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A "scientific orchestra" with a shared baton

By: Lina María Leal Villamizar

Photos: Adriana Sánchez

The incubator Ecology of Tropical plants is a scenario where a group of science colleagues perform their best pieces. What is the reason for their triumph? The students play an active and participative role, which has enabled two of them to publish in specialized journals classified in the top quartile, Q1.

"I do not deem my students as subordinates, but as my colleagues,” claims  Adriana Sánchez Andrade, a coleader of the Incubator Ecology of Tropical Plants  of the Faculty of Natural Sciences at Universidad del Rosario. For her, everybody has the intellectual skills; the difference lies in the experience.

Professor Sánchez Andrade is a researcher in Ecology. Over four years ago, she began to work on a part time basis in the incubator (then called Management for Preservation and Biodiversity of Ecosystems in Colombia), which was founded and run by Professor Francisco Escobedo, a well-known foreign researcher who worked at Universidad del Rosario on ecological systems and their relations with human beings between 2016 and 2020. Sánchez Andrade was progressively in charge of that formative research scenario, together with professor Ana María Aldana, who also studies issues in that field.

The researchers jointly decided to focus the name of this group on the exploration of tropical plants and starteda process of the reading and discussion of specialized articles in weekly meetings. However, Sánchez warns, with this method, “the students were very passive,” so they started changing roles to work with shared leadership, where the students also run and choose what to do. It is similar to an orchestra where the baton passes from hand to hand to conduct projects and interpret the best pieces collaboratively.

“I like to conceive the teacher’s role as a facilitator. We help seeking the resources, explain the methods, and support the processes, but it is the students who lead their projects and groups,” Adriana comments.

Shared baton

Since then, the students—whose number has ranged from 5 to 16—have taken the lead of this musical scientific orchestra, which, besides applying for research proposal calls, have managed to add other activities such as lectures, field trips, and seminars with external researchers, who give talks on their investigation and share their experiences as “science people” as well.

“On top of the issues that are interesting to us, related to ecology, the process of a person in his training as a scientist is very interesting to students. They see that not everything is perfect or linear. There are errors and hard times,” acknowledges professor Sánchez, who welcomes all these approaches to the human side of students because they are meaningful for trainee researchers.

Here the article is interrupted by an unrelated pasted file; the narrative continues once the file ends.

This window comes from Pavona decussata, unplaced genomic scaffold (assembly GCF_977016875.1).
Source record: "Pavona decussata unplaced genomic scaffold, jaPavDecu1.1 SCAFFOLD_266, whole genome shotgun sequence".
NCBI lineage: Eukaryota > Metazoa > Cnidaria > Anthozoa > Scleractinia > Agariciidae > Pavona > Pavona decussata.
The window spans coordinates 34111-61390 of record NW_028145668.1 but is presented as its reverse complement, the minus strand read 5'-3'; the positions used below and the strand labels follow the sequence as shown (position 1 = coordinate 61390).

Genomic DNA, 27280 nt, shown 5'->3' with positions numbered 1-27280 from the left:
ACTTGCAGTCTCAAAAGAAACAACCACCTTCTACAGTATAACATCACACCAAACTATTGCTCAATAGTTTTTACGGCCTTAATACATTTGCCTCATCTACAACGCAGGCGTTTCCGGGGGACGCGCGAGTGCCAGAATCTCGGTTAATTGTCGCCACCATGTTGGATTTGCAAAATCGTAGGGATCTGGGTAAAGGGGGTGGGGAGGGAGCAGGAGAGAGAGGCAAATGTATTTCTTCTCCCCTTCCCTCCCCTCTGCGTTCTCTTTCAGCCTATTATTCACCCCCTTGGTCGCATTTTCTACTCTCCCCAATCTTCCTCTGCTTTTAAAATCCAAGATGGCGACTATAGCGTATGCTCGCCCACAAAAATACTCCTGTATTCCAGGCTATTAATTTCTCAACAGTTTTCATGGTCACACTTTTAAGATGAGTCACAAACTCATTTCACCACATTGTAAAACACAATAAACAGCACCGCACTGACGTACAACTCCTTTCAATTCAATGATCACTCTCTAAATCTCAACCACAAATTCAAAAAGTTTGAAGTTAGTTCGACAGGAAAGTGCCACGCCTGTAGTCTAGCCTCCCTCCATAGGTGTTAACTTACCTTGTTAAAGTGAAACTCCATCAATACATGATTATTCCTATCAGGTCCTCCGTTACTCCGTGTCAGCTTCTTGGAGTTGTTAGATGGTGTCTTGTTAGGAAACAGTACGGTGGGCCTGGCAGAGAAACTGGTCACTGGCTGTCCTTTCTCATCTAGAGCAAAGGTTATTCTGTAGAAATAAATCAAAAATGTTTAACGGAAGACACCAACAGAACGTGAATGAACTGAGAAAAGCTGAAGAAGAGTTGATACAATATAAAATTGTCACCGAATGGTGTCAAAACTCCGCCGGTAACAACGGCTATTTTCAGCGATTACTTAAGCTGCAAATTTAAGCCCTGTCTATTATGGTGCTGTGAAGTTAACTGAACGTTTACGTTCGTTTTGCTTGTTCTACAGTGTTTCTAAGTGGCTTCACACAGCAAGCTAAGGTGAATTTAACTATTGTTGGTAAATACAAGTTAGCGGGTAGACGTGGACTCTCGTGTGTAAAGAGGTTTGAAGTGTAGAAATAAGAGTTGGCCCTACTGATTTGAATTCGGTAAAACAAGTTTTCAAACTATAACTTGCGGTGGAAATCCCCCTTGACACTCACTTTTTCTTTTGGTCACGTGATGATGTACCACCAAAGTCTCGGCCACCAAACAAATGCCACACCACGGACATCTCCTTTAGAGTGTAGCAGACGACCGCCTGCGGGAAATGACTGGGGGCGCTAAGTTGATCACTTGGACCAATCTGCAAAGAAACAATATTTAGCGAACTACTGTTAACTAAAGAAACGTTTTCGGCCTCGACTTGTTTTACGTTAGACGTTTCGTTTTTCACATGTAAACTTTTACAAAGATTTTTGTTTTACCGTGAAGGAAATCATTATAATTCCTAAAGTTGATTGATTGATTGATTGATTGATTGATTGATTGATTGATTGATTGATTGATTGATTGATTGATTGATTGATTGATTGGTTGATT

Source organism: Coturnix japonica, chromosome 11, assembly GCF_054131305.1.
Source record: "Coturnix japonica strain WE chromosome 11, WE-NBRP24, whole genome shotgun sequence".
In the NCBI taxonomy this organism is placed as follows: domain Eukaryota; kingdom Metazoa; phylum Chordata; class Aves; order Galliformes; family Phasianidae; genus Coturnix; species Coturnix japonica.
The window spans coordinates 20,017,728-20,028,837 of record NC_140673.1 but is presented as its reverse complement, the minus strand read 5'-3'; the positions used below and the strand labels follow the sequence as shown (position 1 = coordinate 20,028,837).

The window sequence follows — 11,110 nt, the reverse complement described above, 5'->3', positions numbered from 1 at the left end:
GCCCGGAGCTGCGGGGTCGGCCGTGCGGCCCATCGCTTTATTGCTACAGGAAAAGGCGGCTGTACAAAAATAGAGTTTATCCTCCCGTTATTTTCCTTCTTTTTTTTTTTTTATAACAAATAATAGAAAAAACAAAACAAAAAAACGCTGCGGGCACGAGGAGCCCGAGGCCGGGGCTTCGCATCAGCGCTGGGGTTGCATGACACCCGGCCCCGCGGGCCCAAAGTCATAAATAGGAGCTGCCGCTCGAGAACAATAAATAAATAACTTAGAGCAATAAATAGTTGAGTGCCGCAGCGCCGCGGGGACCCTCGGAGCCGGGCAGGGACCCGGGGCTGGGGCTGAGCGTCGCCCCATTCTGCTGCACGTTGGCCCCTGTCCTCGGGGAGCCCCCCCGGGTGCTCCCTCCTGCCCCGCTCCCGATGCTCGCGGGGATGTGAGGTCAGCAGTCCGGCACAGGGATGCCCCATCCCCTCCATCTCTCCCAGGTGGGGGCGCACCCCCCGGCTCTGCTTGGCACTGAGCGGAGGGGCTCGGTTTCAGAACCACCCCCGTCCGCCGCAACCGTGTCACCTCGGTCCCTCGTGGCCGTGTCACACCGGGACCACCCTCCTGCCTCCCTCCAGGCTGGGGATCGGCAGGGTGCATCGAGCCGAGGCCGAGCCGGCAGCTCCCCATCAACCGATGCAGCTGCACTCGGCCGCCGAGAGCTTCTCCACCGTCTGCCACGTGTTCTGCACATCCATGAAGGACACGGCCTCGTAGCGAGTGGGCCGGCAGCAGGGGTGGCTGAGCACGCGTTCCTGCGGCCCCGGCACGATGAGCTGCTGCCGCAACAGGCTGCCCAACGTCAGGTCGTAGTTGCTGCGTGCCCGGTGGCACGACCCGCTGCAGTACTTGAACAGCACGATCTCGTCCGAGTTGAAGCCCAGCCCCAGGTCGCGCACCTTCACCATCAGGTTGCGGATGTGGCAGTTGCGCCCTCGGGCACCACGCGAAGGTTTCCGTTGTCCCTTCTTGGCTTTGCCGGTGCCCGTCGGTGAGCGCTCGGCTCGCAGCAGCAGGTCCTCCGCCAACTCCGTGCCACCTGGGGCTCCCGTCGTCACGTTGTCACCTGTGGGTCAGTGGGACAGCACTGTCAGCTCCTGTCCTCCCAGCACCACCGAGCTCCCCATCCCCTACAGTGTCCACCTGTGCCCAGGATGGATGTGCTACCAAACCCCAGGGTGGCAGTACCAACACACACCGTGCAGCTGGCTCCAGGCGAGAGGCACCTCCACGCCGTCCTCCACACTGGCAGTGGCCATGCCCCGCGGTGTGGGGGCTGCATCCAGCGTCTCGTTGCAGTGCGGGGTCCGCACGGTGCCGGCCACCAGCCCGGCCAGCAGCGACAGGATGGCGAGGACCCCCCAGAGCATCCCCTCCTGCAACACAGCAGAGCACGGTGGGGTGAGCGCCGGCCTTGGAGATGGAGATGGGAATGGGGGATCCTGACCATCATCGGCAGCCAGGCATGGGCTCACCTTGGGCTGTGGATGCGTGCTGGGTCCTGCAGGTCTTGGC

Moreover, Professor Ana María Aldana claims that discipline has been another important factor in the development of the incubator. “We have been very sensible when having our weekly meetings; we always have this forum available for students,” and adds that they combine such activity with the particular interests of each student: “We tell them that when they need to answer a research question, they should tell us and we can work on it together. However, that attitude should be based on their own interests.”

These are accompaniment and leadership exercises where they share the key tools for developing students as researchers, and the professors provide a guide and contribute with their knowledge and experience.

Professor Aldana expresses that “As both are leaders, each can contribute a bit in the field where they are more skillful.” In her case, she has tried to expand the network with internal and external specialists who can assist with various questions, and Adriana has made an effort to closely monitor the writing and feedback-giving processes.

Two interpretations that deserve highlighting

With these teachers complementing each other, two research projects have taken the baton, led by recently graduated biologists Brayan Steven Polanía Camacho and Diana Alejandra Bonilla Rojas, who conducted their graduate work in the incubator, based on their curiosity about flood forests.

“They proposed their research questions and, while they defined what each of them wanted to do, we simultaneously sought the resources and contacts,” recalls Sánchez. Both projects included researchers from Universidad del Rosario and Universidad de los Andes.

To obtain the resources to support and maintain the project, the professors used their own funds from previous incentives or grants. “I am very grateful for the research incentives which, at the end of the day, serve to continue further investigation,” professor Sánchez explains.